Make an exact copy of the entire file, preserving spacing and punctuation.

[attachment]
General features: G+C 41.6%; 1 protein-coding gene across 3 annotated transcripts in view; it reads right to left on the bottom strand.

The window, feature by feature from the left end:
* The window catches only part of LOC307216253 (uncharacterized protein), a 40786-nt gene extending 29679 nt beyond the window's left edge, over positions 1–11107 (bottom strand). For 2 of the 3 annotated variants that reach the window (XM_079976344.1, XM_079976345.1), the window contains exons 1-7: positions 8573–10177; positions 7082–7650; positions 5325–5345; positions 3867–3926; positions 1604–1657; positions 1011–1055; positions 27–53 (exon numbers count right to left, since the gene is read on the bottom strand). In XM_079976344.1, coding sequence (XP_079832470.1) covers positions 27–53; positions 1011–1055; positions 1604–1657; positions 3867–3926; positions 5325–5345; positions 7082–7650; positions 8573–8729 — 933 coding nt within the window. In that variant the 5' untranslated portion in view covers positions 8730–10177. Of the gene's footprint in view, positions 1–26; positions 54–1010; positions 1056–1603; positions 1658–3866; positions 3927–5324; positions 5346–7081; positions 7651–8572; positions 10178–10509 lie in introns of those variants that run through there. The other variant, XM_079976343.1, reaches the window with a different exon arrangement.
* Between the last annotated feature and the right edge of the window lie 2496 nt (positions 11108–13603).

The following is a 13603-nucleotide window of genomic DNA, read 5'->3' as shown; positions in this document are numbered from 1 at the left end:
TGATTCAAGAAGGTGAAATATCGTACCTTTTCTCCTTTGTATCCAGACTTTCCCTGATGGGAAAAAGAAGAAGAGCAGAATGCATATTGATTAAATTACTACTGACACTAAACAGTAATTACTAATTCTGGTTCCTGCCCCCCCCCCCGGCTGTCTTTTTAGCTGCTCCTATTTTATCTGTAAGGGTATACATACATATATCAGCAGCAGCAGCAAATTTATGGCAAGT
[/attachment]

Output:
General features: G+C 41.6%; 1 protein-coding gene across 3 annotated transcripts in view; it reads right to left on the bottom strand.

The window, feature by feature from the left end:
* The window catches only part of LOC307216253 (uncharacterized protein), a 40786-nt gene extending 29679 nt beyond the window's left edge, over positions 1–11107 (bottom strand). For 2 of the 3 annotated variants that reach the window (XM_079976344.1, XM_079976345.1), the window contains exons 1-7: positions 8573–10177; positions 7082–7650; positions 5325–5345; positions 3867–3926; positions 1604–1657; positions 1011–1055; positions 27–53 (exon numbers count right to left, since the gene is read on the bottom strand). In XM_079976344.1, coding sequence (XP_079832470.1) covers positions 27–53; positions 1011–1055; positions 1604–1657; positions 3867–3926; positions 5325–5345; positions 7082–7650; positions 8573–8729 — 933 coding nt within the window. In that variant the 5' untranslated portion in view covers positions 8730–10177. Of the gene's footprint in view, positions 1–26; positions 54–1010; positions 1056–1603; positions 1658–3866; positions 3927–5324; positions 5346–7081; positions 7651–8572; positions 10178–10509 lie in introns of those variants that run through there. The other variant, XM_079976343.1, reaches the window with a different exon arrangement.
* Between the last annotated feature and the right edge of the window lie 2496 nt (positions 11108–13603).

The following is a 13603-nucleotide window of genomic DNA, read 5'->3' as shown; positions in this document are numbered from 1 at the left end:
TGATTCAAGAAGGTGAAATATCGTACCTTTTCTCCTTTGTATCCAGACTTTCCCTGATGGGAAAAAGAAGAAGAGCAGAATGCATATTGATTAAATTACTACTGACACTAAACAGTAATTACTAATTCTGGTTCCTGCCCCCCCCCCCGGCTGTCTTTTTAGCTGCTCCTATTTTATCTGTAAGGGTATACATACATATATCAGCAGCAGCAGCAAATTTATGGCAAGT